Emergency Bill Filed to Protect GI Bill Benefits Amid School Closures Due to Coronavirus

March 12, 2020 Updated: March 12, 2020

A bill introduced Wednesday to the House of Representatives would give the U.S. Department of Veterans Affairs (VA) the flexibility to not reduce GI Bill benefits for student veterans, if their colleges or universities close or move entirely online due to the coronavirus outbreak.

“No student veteran, dependent or spouse should be worried about their GI Bill benefits being reduced or cut off because of actions their school is taking in response to COVID-19,” Rep. Phil Roe (R-Tenn.), sponsor of the emergency legislation, said in a statement.

According to Roe, a ranking member of the House Committee on Veterans’ Affairs, GI Bill beneficiaries at schools that are closing or going online-only might risk receiving lower monthly housing payments or, in a worst-case scenario, having their degree program disapproved by the VA.

Under current Post-9/11 GI Bill regulations, student veterans who physically attend the majority of classes generally receive the same as the Defense Department’s Basic Allowance for Housing (BAH) for service members with dependents in the E-5 classification. Those who who take exclusively online classes, however, receive only one-half of the national average of the BAH each month.

Moreover, an in-person training program that has been approved by the VA as eligible for GI Bill benefits might lose its eligibility if it were moved online. That means veteran students could have their tuition and housing allowances stripped, because the academic program they take is no longer VA-approved.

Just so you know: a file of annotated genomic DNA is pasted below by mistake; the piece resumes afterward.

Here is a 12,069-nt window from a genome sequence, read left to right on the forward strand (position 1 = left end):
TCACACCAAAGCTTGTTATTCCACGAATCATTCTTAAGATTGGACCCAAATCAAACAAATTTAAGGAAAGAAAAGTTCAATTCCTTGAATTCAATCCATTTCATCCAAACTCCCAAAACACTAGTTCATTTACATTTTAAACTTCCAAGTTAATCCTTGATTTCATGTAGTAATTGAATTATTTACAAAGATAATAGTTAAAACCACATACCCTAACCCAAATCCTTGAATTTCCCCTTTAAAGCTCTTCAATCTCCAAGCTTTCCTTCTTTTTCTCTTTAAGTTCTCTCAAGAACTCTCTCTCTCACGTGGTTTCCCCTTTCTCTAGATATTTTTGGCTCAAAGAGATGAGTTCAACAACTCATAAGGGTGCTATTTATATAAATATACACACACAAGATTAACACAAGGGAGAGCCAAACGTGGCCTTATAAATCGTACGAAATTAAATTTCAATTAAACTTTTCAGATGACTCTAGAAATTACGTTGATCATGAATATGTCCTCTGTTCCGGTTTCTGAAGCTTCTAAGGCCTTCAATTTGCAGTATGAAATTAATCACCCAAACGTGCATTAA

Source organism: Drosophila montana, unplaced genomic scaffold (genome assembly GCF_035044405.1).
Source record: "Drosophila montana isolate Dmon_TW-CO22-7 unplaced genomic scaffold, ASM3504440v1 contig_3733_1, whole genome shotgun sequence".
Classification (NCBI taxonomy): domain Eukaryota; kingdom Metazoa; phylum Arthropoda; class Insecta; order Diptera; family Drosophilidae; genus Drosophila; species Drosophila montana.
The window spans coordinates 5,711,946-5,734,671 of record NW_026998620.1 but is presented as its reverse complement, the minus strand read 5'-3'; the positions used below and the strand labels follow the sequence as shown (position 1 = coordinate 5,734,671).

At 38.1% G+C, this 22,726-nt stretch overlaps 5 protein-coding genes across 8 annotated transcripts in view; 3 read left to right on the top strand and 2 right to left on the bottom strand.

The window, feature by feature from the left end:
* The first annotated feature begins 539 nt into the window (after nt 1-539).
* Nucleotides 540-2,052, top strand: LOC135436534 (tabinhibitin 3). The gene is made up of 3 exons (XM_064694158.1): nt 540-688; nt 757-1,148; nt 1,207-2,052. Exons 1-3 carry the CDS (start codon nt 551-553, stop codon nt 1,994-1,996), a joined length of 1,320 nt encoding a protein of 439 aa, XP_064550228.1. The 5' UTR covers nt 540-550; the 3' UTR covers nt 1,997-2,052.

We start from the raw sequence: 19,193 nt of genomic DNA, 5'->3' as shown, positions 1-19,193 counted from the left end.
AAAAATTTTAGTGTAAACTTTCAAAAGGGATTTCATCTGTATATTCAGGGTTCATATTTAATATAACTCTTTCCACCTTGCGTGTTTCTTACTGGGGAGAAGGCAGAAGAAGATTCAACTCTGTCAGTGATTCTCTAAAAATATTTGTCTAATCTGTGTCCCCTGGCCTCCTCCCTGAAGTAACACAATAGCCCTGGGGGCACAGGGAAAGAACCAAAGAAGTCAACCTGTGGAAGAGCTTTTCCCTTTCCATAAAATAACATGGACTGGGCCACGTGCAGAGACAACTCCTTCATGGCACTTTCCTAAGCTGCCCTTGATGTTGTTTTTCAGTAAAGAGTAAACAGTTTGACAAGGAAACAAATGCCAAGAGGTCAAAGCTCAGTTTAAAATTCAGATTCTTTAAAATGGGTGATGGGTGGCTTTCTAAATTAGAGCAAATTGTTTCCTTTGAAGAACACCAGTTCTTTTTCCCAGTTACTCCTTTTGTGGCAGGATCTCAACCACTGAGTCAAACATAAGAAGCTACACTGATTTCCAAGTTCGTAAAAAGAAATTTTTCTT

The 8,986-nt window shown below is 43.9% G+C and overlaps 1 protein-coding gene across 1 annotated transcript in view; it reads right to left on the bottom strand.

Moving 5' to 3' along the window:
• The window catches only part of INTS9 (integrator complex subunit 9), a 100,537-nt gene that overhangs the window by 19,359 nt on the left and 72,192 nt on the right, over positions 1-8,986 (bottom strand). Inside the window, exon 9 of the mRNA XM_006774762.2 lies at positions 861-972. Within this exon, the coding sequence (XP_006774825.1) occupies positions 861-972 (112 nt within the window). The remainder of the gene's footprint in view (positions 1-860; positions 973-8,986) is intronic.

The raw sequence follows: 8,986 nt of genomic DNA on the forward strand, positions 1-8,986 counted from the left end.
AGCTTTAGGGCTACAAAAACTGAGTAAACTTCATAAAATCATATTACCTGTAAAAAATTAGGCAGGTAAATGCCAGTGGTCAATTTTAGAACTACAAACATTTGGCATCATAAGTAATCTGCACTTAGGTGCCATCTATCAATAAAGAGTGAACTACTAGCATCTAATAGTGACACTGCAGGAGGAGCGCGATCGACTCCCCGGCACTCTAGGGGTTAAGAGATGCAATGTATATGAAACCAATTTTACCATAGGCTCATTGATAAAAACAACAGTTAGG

Roe’s bill, introduced as H.R. 6194, aims to make sure the GI Bill benefits for student veterans remain unchanged if the beneficiaries switch to online courses in a time of public emergency. The current version of the bill only covers students through December 2020. It means the measures would need to be re-enacted if the COVID-19 pandemic continued into 2021, or if schools shut down because of other national emergencies.

“The uncertainty facing student veterans in the wake of unexpected school closures and changes in response to COVID-19 is unprecedented,” said Jared Lyon, CEO and national president of Student Veterans of America, an advocacy group for student veterans. “This critical, time-sensitive legislation explicitly ensures student veterans will be able to continue to attend school and experience no changes to monthly housing allowances as more schools take COVID-19 prevention measures.”

“We appreciate the swift attention brought to this issue by the sponsors and urge them to move this legislation forward to the President’s desk to be signed into law as soon as possible,” Lyon said.